‘UTOPIAN’ AND ‘RADICAL’ are unlikely words to spring to mind in everyday debates about law and governance – but what if the connections they can make are common? In that case, the idea of ‘utopian legalities’ might convey a shared understanding that law and legal frameworks can reimagine and vastly improve social relations. Similarly, ‘radical governance’ might suggest that the governance practices of groups or organisations can disrupt, provoke and transform established institutional structures. If this seems unlikely, posing them as a thought experiment is part of the logic – and the excitement – of exploring these connections. Experiments and simulations with the forms of law and governance stimulate our social and political imagination, and the reverse is equally true. At the same time, prefigurative politics – organising collective action, practices and relationships ‘as if’ a vision of future social change already existed – open up fresh possibilities for how we can design law and governance. Exploring all these possibilities together inspired the creation, in late 2020, of a collaborative research network entitled ‘Utopian Legalities, Prefigurative Politics and Radical Governance’ by Davina Cooper, Amelia Thorpe and Bronwen Morgan under the umbrella of the Law and Society Association. Here, they reflect on the ideas that motivated its development and its potential for exploring new modes of being in the world.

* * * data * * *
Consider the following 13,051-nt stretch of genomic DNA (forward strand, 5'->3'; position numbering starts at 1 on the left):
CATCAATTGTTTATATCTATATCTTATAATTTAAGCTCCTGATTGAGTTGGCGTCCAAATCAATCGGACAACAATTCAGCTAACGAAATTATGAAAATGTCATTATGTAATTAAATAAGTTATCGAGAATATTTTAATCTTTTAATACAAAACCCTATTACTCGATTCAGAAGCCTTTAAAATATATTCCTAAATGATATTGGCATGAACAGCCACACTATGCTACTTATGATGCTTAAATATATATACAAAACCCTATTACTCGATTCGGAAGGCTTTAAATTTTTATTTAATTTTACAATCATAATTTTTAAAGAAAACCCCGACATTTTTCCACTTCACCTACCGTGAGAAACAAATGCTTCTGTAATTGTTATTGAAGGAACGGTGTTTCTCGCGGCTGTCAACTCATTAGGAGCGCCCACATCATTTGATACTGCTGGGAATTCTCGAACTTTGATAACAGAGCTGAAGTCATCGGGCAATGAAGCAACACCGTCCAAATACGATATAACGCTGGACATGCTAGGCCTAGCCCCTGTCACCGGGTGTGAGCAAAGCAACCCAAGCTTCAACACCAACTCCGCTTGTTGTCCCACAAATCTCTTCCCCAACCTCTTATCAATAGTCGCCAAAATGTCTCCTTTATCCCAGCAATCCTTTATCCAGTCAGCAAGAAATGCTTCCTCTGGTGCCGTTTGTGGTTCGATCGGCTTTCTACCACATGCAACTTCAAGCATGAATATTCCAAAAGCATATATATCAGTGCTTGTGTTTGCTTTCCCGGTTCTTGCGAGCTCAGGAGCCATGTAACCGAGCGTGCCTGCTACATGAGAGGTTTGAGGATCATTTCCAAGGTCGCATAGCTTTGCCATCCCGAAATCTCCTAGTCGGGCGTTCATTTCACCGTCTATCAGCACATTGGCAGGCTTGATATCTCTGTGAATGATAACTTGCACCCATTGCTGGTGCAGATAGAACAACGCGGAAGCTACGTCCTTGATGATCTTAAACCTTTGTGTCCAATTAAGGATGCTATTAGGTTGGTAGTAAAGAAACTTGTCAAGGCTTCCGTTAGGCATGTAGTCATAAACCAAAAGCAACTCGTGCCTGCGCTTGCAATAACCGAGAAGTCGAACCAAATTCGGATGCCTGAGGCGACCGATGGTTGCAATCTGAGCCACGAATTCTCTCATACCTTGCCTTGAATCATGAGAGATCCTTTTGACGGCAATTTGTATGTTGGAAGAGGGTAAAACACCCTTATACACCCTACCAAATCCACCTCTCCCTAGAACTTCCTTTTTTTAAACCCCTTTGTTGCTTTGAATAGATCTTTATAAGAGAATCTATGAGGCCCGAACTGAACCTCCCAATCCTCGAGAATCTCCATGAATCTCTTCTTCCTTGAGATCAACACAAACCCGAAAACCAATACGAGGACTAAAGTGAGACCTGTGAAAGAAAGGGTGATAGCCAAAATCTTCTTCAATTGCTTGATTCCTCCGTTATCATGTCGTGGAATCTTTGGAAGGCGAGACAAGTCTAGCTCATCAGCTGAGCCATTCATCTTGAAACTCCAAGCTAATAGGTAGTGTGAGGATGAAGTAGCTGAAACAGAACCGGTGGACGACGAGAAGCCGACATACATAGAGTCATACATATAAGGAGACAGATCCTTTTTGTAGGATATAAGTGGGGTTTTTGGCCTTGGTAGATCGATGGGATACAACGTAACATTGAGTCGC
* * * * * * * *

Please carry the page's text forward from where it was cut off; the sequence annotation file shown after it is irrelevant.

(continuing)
BRONWEN MORGAN: Let’s start with how our work came to focus on ideas of how things could be different. For me, I noticed over my career that a lot of academia is focused on analysis and critique and doesn’t work through what it would mean to explore the creation of alternatives. Davina, you’ve worked on that angle for much longer – it might be much more natural to you. For me, it was definitely an ‘aha’ moment, partway through my career, to think in those terms.
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